The only annoyances I had with the book was how the author seemed to treat Miles as a superior character just because he was a gold Feruchemist. That doesn't make him any stronger or faster, just regenerate faster. Also, maybe I just don't understand how it works but being able to regenerate health so quickly doesn't seem possible. A gold Feruchemist could only use health he had stored in his metal minds, when he tapped that power it was all used up, he would have to spend some time being sick to refill them. Gold Allomanciers burned gold to see a split image of himself, they can't create it out of nothing and once they burn it, it was gone. This is why Allomanciers can't use metal minds either because you have to burn the metal, how do you burn the metal of a bracer? If you did, it'd be used up and you wouldn't have a bracer anymore. If you could get a unlimited supply just from wearing a bracer that pierced your skin, all the Mistborn would have Aitium bracers. It just doesn't make sense, and even if you could, you still had to spend the time being sick to store the health and the rule of using more to heal faster would still apply so there's really no such thing as unlimited health.
I LOVED the first book, it's been awhile since I've read/heard such great novel so I was quite eager to start the second book in the series.
I have to admit that I am a bit disappointed in the second book. The story is still quite good, but not great, I think this is because the story lacks a purpose. In the first book the goal was to overthrow the Lord Ruler and everything they did was one step closer to that goal. The second book seems like the goal is just to survive. Wondering what is going to happen to Luthadel is the pretty much the only thing going on.
I didn't care much for Vin in the first book and now that she is the main character in the second book I'm a bit less interested in the story. She is depressive and whiny to listen to most of the time and overall is far too arrogant. Being Mistborn seems to have given her a superiority complex, not to mention far too dependent on them. Elend is also quite annoying, naive and far too honest for his own good. He is a Socialist day dreamer with utopian ideals that could never work in reality, not even in his own reality. This along with Vin crying about how she doesn't fit in really made the book less interesting. I was hoping for an adventure like the first book. I thought this book might have been more about The Well of Ascension and less about Luthadel. I really liked the parts where they talked about Pre-Ascension times and what The Deepness was so the book wasn't all bad.
Sadly I'm not sure if I'll listen to the 3rd book in the series though, I'm afraid Vin will become the Hero of Ages, or even worse Elend.
I bought this book based on some of the other reviews and didn't know exactly what to expect but this is one of the best books I have ever listened to. I'd highly recommend this book to anyone looking for a new fantasy action/adventure book.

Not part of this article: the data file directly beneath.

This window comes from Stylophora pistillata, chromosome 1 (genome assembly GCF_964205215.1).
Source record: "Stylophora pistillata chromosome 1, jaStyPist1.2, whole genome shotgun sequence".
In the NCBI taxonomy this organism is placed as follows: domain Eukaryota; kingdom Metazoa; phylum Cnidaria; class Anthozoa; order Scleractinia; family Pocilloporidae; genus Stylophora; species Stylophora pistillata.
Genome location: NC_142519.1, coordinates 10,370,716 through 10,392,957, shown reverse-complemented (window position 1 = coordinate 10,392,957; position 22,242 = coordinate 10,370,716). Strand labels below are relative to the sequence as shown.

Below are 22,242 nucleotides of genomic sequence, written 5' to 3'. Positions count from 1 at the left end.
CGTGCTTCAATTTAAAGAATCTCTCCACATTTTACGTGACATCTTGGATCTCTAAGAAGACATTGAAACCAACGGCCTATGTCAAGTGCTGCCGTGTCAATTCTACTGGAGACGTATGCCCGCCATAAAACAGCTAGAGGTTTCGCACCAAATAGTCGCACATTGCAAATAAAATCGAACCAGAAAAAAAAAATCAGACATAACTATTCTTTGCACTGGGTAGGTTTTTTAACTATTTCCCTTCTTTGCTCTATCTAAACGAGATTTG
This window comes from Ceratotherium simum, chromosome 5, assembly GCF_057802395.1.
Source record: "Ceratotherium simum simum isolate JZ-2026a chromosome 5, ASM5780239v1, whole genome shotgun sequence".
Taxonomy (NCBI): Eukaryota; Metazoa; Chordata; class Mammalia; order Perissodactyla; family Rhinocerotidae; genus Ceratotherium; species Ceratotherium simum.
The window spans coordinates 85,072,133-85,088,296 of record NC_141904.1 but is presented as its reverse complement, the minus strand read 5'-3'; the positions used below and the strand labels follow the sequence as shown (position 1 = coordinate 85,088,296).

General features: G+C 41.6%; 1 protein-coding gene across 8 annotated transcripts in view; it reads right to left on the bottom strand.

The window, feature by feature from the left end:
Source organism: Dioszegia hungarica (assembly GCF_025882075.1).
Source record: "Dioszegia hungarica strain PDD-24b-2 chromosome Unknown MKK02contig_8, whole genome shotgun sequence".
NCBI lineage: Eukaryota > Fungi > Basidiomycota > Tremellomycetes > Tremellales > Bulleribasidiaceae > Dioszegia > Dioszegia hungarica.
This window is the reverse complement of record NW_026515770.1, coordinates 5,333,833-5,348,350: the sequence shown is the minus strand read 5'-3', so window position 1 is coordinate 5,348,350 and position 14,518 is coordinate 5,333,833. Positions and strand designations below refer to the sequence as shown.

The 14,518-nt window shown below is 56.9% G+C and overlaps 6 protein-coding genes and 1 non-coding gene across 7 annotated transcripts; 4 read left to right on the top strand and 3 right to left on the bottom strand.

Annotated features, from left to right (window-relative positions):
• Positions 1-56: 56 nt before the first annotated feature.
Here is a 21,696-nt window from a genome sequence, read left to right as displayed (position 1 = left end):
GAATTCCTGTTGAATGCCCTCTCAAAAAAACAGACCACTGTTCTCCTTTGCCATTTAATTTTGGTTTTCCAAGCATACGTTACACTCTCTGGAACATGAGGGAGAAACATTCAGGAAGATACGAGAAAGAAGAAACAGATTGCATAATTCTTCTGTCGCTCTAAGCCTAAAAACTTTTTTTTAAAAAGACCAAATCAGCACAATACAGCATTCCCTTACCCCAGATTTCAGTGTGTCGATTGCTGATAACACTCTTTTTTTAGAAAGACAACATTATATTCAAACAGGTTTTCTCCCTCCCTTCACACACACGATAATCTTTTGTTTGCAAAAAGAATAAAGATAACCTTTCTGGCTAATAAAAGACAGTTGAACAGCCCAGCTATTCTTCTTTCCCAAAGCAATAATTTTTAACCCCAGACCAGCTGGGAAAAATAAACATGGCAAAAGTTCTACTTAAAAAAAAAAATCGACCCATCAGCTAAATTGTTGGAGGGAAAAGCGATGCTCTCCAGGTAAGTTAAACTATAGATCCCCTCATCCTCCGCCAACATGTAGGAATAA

I think a good book will spark your imagination as you read/listen to it,but a great book will go beyond that. A great book is a rare treasure that will be paint the pictures of the story in your head and make you feel like a part of the story. It will make you feel connected to the characters as the story evolves and this with the storytelling will keep you wanting to read more and more. A great book will also 'come to life' in the sense that you think what the real world would be like if the events in the book were true. Things like how useful would it would be to burn pewter when you're moving something or staying up late. A great book such as this one might even give you dreams about the events in the book. Towards the end of this book, I had a dream of being attacked by the Lord Ruler. There are not many books that come to life such as this one.
Not only is the book quite memorable, but the story is fantastic in it's numerous adventures and sudden plot twists. The burning metals type of magic is really quite unique and interesting. Kelsier and his crew really bring a lot of excitement to the book, but I can't really say the same for Vin. Vin was a little to 'Emo' and depressive but she did have an interesting place in the story.
I decided to give this book a listen based off the funny sounding title and the sample clip provided. I was looking for a new book that would offer a little silly humor and the first couple of chapters were pretty interesting. I was pulled into the book even more because I myself am just as socially inept as the Minotaur. This didn't last for more then 7 or 8 chapters though.
After the 8th chapter it felt like the author didn't know where he wanted to take the story and a lot of it seemed rather pointless. Then it got weird with the homosexuality and the graphic sexuality (Bestiality?) There were a few chapters that were only sentences long in length which I didn't understand the point of. Another compliant is some of the story didn't make a lot of sense. The ending was really weird too. It seemed more like the author was writing about an event in his life then a fictional story. One thing that I kept wondering about while listening was how the author goes into great detail about the success of the restaurant and the job duties of the employees, but always seems to make it seem filthy and disgusting.
I think this book would be half the length if the the author didn't use so many adjectives. It's like he lacked the skill to create a world in detail so he just used a bunch of adjectives to describe everything instead of creating a detailed world in the way an author like Tom Clancy would.
Overall I think the book was decent, not one I'd listen to again though. The narrator was pretty good and I think the grunt was perfect. I found myself trying to imitate him when the obvious parts for it came up. There were a few parts in the story where he overdid it and read with a little too much emotion though.
Overall this is a pretty well done and researched book but I found it rather boring at times.
After listening to 'I'm a Stranger Here Myself' and hearing Bryson explain how he had no idea what a water shutoff valve was or where it was located, I thought this might be another comical book about his home life but I was wrong.
Bryson's adventures are much much more entertaining then his recently written history books.